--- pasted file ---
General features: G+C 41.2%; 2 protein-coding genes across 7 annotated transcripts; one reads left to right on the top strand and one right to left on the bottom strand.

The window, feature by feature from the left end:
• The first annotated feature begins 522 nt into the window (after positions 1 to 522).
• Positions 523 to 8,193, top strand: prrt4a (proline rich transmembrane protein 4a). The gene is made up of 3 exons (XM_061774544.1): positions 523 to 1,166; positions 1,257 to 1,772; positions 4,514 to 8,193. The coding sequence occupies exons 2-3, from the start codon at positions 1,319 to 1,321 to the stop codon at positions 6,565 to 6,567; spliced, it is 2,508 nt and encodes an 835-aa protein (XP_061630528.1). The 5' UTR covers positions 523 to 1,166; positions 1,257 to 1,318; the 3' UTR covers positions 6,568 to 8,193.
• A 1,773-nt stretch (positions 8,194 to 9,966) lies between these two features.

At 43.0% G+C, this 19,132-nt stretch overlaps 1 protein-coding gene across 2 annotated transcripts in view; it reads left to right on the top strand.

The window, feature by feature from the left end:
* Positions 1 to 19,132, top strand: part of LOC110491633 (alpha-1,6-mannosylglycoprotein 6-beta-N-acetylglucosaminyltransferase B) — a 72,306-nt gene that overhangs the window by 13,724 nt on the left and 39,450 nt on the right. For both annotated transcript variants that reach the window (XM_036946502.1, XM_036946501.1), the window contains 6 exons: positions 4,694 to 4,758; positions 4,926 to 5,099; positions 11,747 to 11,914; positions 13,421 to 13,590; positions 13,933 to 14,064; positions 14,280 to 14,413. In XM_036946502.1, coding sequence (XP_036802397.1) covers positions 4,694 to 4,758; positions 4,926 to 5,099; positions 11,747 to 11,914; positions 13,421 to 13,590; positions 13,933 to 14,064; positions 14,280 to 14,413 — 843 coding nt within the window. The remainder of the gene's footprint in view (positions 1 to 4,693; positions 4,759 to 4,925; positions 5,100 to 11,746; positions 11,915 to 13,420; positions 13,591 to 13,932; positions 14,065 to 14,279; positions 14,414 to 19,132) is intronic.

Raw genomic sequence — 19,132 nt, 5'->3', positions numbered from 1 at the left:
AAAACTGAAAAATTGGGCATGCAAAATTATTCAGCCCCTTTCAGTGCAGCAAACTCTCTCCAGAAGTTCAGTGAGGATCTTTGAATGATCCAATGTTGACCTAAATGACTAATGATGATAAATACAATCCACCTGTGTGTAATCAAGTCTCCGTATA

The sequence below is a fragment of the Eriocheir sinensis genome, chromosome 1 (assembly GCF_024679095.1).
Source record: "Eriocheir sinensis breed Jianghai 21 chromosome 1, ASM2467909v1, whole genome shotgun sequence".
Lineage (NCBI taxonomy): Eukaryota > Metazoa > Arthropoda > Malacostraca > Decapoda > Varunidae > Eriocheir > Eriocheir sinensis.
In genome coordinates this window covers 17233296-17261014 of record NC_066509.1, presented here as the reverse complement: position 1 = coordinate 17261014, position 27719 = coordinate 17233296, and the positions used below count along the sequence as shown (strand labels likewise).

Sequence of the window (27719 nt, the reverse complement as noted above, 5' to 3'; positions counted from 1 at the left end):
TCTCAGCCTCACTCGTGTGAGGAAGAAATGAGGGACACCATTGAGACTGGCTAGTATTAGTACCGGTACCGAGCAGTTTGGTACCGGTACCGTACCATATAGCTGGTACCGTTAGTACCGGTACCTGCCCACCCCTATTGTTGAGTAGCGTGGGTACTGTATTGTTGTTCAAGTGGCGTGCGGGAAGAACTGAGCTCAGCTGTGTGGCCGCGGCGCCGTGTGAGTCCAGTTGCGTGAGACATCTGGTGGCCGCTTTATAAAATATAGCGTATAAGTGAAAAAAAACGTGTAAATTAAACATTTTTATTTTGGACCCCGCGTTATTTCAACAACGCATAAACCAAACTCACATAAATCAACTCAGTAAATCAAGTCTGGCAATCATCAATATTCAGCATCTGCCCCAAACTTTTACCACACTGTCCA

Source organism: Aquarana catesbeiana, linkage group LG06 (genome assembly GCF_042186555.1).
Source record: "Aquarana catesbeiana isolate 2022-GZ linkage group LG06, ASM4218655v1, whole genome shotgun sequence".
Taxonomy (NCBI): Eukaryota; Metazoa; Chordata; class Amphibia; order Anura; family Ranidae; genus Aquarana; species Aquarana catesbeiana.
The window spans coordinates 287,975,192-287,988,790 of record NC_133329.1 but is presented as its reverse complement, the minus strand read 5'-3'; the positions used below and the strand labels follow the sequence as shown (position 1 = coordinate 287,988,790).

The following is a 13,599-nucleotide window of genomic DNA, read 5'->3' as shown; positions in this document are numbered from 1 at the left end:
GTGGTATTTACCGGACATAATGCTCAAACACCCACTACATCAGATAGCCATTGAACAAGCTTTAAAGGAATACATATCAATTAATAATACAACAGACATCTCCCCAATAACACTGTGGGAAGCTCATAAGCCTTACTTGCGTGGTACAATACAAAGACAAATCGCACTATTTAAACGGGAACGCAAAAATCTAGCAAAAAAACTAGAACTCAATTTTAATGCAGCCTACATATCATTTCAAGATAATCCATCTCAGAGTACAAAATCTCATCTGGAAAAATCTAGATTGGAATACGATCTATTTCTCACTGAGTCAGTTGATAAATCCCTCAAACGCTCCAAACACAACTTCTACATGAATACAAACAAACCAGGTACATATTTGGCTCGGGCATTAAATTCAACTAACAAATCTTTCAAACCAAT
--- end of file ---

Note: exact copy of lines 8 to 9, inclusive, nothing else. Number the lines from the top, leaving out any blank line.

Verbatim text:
* Positions 1 to 19,132, top strand: part of LOC110491633 (alpha-1,6-mannosylglycoprotein 6-beta-N-acetylglucosaminyltransferase B) — a 72,306-nt gene that overhangs the window by 13,724 nt on the left and 39,450 nt on the right. For both annotated transcript variants that reach the window (XM_036946502.1, XM_036946501.1), the window contains 6 exons: positions 4,694 to 4,758; positions 4,926 to 5,099; positions 11,747 to 11,914; positions 13,421 to 13,590; positions 13,933 to 14,064; positions 14,280 to 14,413. In XM_036946502.1, coding sequence (XP_036802397.1) covers positions 4,694 to 4,758; positions 4,926 to 5,099; positions 11,747 to 11,914; positions 13,421 to 13,590; positions 13,933 to 14,064; positions 14,280 to 14,413 — 843 coding nt within the window. The remainder of the gene's footprint in view (positions 1 to 4,693; positions 4,759 to 4,925; positions 5,100 to 11,746; positions 11,915 to 13,420; positions 13,591 to 13,932; positions 14,065 to 14,279; positions 14,414 to 19,132) is intronic.

Raw genomic sequence — 19,132 nt, 5'->3', positions numbered from 1 at the left: